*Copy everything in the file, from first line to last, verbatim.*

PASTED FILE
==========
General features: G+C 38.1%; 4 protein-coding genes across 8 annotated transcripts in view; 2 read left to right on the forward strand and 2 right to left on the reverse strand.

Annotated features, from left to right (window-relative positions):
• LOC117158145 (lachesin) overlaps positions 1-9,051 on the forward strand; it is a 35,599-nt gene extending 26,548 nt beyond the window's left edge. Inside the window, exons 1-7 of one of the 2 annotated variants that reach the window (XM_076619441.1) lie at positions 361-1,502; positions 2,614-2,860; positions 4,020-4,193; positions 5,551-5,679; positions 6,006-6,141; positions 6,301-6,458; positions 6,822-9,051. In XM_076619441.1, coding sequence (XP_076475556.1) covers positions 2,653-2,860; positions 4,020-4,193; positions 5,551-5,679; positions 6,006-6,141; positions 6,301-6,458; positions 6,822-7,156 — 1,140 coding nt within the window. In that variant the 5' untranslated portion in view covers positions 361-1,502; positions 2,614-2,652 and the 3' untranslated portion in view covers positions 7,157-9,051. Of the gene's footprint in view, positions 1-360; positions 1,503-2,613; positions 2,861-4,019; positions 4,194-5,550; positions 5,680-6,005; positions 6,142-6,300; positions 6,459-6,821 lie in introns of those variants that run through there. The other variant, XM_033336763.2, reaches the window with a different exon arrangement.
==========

General features: G+C 38.1%; 4 protein-coding genes across 8 annotated transcripts in view; 2 read left to right on the forward strand and 2 right to left on the reverse strand.

Annotated features, from left to right (window-relative positions):
• LOC117158145 (lachesin) overlaps positions 1-9,051 on the forward strand; it is a 35,599-nt gene extending 26,548 nt beyond the window's left edge. Inside the window, exons 1-7 of one of the 2 annotated variants that reach the window (XM_076619441.1) lie at positions 361-1,502; positions 2,614-2,860; positions 4,020-4,193; positions 5,551-5,679; positions 6,006-6,141; positions 6,301-6,458; positions 6,822-9,051. In XM_076619441.1, coding sequence (XP_076475556.1) covers positions 2,653-2,860; positions 4,020-4,193; positions 5,551-5,679; positions 6,006-6,141; positions 6,301-6,458; positions 6,822-7,156 — 1,140 coding nt within the window. In that variant the 5' untranslated portion in view covers positions 361-1,502; positions 2,614-2,652 and the 3' untranslated portion in view covers positions 7,157-9,051. Of the gene's footprint in view, positions 1-360; positions 1,503-2,613; positions 2,861-4,019; positions 4,194-5,550; positions 5,680-6,005; positions 6,142-6,300; positions 6,459-6,821 lie in introns of those variants that run through there. The other variant, XM_033336763.2, reaches the window with a different exon arrangement.